Defense counsel in the Luciano trial had no foreknowledge as to whom the prosecution might call to testify, or for what purpose. This was due, in part, to a recent change in New York law – the repeal of Code of Criminal Procedure section 271 in February of 1936 – that allowed Dewey to keep secret the identities of all who’d appeared before the grand jury. That fact, combined with the pre-trial incarceration of nearly a hundred potential witnesses for periods of over three months in the House of Detention, made People v. Charles Luciano, etc. et al. a classic case of “trial by surprise.”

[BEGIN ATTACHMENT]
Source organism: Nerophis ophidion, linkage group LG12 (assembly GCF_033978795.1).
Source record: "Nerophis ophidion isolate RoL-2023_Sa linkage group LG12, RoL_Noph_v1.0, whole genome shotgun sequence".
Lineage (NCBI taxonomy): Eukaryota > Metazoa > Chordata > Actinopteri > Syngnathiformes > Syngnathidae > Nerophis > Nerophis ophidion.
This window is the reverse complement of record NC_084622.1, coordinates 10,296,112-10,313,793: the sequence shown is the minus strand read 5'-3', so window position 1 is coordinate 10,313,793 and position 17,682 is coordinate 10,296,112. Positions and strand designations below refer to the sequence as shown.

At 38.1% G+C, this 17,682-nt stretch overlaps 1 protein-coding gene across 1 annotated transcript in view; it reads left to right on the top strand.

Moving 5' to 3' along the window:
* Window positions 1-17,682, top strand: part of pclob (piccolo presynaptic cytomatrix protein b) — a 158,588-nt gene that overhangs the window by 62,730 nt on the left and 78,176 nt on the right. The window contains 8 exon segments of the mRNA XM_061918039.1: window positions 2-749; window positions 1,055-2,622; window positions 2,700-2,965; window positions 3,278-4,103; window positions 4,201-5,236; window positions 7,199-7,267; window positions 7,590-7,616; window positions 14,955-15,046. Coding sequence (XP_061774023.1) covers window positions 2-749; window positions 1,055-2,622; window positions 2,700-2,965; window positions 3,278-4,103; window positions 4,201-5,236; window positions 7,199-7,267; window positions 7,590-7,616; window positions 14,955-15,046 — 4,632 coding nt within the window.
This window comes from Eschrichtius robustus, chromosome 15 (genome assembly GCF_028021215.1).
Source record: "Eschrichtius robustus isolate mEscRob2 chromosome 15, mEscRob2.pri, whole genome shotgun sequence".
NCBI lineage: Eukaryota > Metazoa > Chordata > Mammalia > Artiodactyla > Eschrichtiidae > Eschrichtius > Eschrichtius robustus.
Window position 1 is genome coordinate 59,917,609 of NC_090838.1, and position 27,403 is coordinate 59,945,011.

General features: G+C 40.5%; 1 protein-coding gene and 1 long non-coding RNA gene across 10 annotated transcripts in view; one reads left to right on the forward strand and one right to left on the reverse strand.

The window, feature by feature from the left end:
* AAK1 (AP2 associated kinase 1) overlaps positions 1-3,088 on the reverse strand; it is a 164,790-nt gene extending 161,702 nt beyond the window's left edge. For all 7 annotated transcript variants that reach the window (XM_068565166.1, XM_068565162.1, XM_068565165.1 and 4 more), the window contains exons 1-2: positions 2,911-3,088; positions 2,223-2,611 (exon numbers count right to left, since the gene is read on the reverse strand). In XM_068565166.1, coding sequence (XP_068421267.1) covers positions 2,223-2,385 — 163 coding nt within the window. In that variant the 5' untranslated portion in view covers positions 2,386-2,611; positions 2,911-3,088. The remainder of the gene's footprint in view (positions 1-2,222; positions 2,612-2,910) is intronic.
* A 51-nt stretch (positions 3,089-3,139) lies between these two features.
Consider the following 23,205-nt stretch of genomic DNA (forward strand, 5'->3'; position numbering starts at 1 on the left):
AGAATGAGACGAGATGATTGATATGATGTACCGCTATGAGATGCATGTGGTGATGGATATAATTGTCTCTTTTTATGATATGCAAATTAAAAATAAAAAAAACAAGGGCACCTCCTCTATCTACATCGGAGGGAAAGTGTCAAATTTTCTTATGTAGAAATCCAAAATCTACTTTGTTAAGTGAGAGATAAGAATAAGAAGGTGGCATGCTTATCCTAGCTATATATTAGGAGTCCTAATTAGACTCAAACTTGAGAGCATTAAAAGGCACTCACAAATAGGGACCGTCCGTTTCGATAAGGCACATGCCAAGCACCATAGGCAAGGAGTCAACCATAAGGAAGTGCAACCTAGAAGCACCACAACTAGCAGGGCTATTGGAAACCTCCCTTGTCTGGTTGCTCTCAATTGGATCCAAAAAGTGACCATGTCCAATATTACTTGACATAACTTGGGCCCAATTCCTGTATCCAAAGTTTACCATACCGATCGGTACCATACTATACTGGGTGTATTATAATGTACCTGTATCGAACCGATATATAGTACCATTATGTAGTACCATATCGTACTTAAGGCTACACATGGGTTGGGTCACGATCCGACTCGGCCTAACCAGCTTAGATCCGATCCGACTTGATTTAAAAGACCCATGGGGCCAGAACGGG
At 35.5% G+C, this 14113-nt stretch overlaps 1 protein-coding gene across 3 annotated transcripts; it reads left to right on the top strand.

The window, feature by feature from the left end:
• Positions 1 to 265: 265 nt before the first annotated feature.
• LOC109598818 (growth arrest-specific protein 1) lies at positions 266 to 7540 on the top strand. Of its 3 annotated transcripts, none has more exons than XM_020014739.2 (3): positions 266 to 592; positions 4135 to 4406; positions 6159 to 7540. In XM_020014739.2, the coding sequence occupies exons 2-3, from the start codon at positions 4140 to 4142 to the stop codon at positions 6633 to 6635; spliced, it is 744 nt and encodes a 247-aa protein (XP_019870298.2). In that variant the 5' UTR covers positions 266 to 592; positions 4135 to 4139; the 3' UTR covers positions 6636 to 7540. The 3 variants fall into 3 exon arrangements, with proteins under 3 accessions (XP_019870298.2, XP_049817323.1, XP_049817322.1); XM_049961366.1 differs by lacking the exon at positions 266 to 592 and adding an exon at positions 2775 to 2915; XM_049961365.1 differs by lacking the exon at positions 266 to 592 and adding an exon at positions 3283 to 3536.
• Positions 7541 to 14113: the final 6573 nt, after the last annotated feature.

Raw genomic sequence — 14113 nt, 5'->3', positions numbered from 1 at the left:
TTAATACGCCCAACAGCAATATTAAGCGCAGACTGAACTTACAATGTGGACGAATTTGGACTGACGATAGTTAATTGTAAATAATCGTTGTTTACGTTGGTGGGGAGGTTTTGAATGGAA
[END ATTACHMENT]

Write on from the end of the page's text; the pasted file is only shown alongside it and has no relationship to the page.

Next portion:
Once the identity of a prosecution witness became known, the defense had to scramble to learn what it could about that witness in order to cross-examine, as was illustrated by the Kornbluth affair and the testimony of Cokey Flo Brown. So when defense counsel somehow got wind that Genevieve Flesher aka Nancy Presser – a syphilitic prostitute and heroin addict, and the girlfriend of Luciano co-defendant Ralph Liguori – would be testifying for the prosecution, defense investigators sprang into action.
To read their confidential interview report: